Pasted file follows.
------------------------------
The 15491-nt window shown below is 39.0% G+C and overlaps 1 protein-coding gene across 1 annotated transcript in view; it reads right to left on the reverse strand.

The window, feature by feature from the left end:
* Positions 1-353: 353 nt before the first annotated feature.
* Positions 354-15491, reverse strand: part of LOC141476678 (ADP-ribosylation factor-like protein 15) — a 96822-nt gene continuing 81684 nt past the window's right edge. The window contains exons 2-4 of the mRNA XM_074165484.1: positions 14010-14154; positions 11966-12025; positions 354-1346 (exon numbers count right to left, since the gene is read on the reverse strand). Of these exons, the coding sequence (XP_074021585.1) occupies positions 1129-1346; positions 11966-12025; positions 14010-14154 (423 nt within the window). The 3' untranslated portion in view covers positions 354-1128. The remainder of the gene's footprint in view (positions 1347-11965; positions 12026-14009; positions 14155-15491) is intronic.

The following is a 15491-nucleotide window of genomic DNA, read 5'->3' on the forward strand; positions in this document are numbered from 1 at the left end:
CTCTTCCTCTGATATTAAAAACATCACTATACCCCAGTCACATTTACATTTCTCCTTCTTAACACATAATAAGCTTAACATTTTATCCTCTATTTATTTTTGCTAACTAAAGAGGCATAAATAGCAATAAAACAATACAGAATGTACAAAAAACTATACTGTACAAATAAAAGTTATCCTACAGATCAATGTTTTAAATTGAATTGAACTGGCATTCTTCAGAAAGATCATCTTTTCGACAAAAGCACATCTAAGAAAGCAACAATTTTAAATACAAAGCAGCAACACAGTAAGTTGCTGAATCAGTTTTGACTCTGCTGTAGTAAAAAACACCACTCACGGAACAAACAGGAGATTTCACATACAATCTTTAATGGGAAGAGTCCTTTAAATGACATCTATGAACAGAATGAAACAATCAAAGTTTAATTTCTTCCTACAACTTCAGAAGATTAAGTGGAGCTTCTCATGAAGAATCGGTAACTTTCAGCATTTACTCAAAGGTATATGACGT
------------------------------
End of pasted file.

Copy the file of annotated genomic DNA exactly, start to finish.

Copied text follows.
The 15491-nt window shown below is 39.0% G+C and overlaps 1 protein-coding gene across 1 annotated transcript in view; it reads right to left on the reverse strand.

The window, feature by feature from the left end:
* Positions 1-353: 353 nt before the first annotated feature.
* Positions 354-15491, reverse strand: part of LOC141476678 (ADP-ribosylation factor-like protein 15) — a 96822-nt gene continuing 81684 nt past the window's right edge. The window contains exons 2-4 of the mRNA XM_074165484.1: positions 14010-14154; positions 11966-12025; positions 354-1346 (exon numbers count right to left, since the gene is read on the reverse strand). Of these exons, the coding sequence (XP_074021585.1) occupies positions 1129-1346; positions 11966-12025; positions 14010-14154 (423 nt within the window). The 3' untranslated portion in view covers positions 354-1128. The remainder of the gene's footprint in view (positions 1347-11965; positions 12026-14009; positions 14155-15491) is intronic.

The following is a 15491-nucleotide window of genomic DNA, read 5'->3' on the forward strand; positions in this document are numbered from 1 at the left end:
CTCTTCCTCTGATATTAAAAACATCACTATACCCCAGTCACATTTACATTTCTCCTTCTTAACACATAATAAGCTTAACATTTTATCCTCTATTTATTTTTGCTAACTAAAGAGGCATAAATAGCAATAAAACAATACAGAATGTACAAAAAACTATACTGTACAAATAAAAGTTATCCTACAGATCAATGTTTTAAATTGAATTGAACTGGCATTCTTCAGAAAGATCATCTTTTCGACAAAAGCACATCTAAGAAAGCAACAATTTTAAATACAAAGCAGCAACACAGTAAGTTGCTGAATCAGTTTTGACTCTGCTGTAGTAAAAAACACCACTCACGGAACAAACAGGAGATTTCACATACAATCTTTAATGGGAAGAGTCCTTTAAATGACATCTATGAACAGAATGAAACAATCAAAGTTTAATTTCTTCCTACAACTTCAGAAGATTAAGTGGAGCTTCTCATGAAGAATCGGTAACTTTCAGCATTTACTCAAAGGTATATGACGT